Compose for Desktop: Milestone 3 Released
The Compose for Desktop journey continues! Since the last milestone release of Compose for Desktop, we’ve done our best to bring you an even better experience for building fast desktop UIs with Kotlin in a modern and declarative style, based on Google’s modern toolkit. Today we’re publishing Compose for Desktop Milestone 3, which introduces significant rendering and interoperability improvements, and makes it even easier to integrate and distribute Compose for Desktop applications.
In this post, we would like to walk you through some of the highlights of this release. They include:
- Rendering improvements, including our newly added support for DirectX renderers and software-based renderers, as well as new support for VSync.
- Improved shortcut and selection support for text fields
- Support for SVGs as an additional vector graphics format.
- The ability to add Swing components directly to a composition.
- Improvements and simplifications for packaging, signing and notarizing native distributions.
- Using Compose for Desktop to build plugins for IntelliJ IDEA.
For further information, including a selection of bugs that we fixed in this release, have a look at the full changelog. Let’s dive right in!
DirectX support on Windows
Via a new DirectX 12 renderer, Compose for Desktop now supports improved hardware-accelerated rendering of your applications running on Windows. Execution environments not supporting DirectX 12 will gracefully fall back to an OpenGL-based renderer – and, if even that fails, to an all-new software renderer also being introduced in this release.
Software Rendering Support
Compose for Desktop is powered by our graphics library Skiko. By default, it uses an OpenGL-based renderer on macOS and Linux, and (now) a DirectX-based renderer on Windows. But not all systems on which you might want to run your application can offer such hardware acceleration. There are several reasons why hardware acceleration might not be available. Some examples include virtualized/emulated machines or machines with improperly configured graphics cards or outdated drivers.
Starting with Milestone 3, your Compose for Desktop applications will now automatically fall back to a software-based renderer when Skiko is not able to create a hardware-accelerated context, allowing you to run Compose for Desktop applications on virtually any hardware, regardless of their graphics configuration.
For testing and benchmarking purposes, you can also explicitly force your application to use the specific renderer of your choice by setting the corresponding environment variable:
"OPENGL". However, please keep in mind that this fallback renderer is significantly slower than its hardware-accelerated counterpart (up to 4 times slower).
Vertical Synchronization (VSync) support
Milestone 3 comes with an all-new internal mechanism for synchronizing and timing its rendering process. This should help with situations where interfaces previously felt laggy due to operating system restrictions, or differences in synchronization between the rendering and the display refresh rate.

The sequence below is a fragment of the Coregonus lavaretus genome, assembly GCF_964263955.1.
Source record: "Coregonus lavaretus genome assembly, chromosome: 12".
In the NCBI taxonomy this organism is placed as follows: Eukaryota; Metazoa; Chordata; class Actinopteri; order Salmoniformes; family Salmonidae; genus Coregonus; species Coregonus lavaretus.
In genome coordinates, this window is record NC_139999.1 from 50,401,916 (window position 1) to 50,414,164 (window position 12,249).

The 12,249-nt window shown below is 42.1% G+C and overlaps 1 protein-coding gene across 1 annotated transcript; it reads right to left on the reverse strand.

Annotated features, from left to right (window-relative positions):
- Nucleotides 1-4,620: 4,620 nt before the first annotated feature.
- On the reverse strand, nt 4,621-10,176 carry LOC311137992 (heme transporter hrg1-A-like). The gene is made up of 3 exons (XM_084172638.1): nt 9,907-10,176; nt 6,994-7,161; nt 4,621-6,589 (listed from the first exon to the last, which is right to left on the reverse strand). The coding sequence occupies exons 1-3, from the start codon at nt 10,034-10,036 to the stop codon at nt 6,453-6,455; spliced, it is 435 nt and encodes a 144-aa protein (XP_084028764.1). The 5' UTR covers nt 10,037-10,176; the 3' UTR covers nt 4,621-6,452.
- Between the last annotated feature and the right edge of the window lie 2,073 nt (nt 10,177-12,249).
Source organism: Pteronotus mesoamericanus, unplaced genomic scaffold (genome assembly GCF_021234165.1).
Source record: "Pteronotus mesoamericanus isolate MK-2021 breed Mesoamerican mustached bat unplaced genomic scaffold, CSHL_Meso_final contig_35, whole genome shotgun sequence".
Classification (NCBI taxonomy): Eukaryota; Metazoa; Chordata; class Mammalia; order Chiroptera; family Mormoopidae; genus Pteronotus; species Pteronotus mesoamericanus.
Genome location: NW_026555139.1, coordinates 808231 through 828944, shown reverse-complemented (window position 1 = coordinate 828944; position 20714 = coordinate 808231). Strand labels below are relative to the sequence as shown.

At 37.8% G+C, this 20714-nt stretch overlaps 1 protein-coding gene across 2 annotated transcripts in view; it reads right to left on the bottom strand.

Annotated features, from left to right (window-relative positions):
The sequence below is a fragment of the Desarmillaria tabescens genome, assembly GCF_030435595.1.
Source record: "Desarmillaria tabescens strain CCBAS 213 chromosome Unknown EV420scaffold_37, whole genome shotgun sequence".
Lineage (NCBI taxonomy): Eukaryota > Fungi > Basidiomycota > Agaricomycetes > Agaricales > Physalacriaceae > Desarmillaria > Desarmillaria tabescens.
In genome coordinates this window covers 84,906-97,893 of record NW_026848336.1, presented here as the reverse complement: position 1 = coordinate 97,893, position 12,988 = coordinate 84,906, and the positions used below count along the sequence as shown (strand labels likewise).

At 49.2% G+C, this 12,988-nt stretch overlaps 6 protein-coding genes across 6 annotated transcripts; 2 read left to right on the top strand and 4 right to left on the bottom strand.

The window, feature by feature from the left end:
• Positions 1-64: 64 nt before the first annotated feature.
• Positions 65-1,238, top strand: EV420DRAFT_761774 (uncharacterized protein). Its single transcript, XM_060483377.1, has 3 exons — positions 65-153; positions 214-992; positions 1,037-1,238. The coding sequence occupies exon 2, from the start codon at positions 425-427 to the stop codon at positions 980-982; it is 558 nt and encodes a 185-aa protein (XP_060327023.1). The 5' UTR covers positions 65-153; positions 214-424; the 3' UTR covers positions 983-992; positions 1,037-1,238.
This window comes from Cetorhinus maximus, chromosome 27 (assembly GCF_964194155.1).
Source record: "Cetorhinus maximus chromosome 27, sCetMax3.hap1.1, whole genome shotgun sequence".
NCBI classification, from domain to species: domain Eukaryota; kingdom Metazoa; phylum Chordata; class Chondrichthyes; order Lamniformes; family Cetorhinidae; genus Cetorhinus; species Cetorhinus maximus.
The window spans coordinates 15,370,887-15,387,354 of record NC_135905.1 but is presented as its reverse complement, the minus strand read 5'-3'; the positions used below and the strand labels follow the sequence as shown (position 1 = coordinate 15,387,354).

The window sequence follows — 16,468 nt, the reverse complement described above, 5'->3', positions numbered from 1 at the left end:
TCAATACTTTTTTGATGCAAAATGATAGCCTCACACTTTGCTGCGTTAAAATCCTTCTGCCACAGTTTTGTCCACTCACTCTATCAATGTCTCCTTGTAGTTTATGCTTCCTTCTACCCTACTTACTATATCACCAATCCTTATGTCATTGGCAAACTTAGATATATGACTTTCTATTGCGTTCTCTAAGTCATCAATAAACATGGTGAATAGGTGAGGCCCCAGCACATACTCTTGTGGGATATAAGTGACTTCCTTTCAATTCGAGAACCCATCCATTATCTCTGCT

This new approach for vertical synchronization (VSync) is an under-the-hood change, but we hope you will notice its effects! It ensures that your user interfaces remain silky smooth and helps your applications run consistently at the ideal frame rate for the monitor you’re using, even on high refresh rate displays.
Text Field improvements
One of the most anticipated changes included with this release is a number of improvements around the behavior of the
TextField component. Keyboard shortcuts now work with text fields in Compose for Desktop! This includes clipboard shortcuts (e.g. ⌘ or
V), shortcuts for creating and modifying selections (e.g. ⌘ or
Ctrl-Shift + Arrow Keys, …), and deleting text. Depending on the platform you’re running your Compose for Desktop application on, your user will be able to use canonical shortcuts to modify text field content.
Text fields now also support basic undo and redo functionality (via ⌘ or
Shift-Z), and their mouse selection behavior has been adjusted to support Shift-dragging to expand or shrink text selections.
As text fields are an integral part of many applications, we will continue to improve their feature set in Compose for Desktop.
Support for Scalable Vector Graphics (SVG)
Alongside its support for Android’s Vector Drawables, Compose for Desktop now provides support for vector graphics in SVG format. By passing the result of the newly introduced
svgResource function to the
painter parameter of an
Image, we can now draw SVG files from our
resources directory into our Compose for Desktop window, as the following small example illustrates: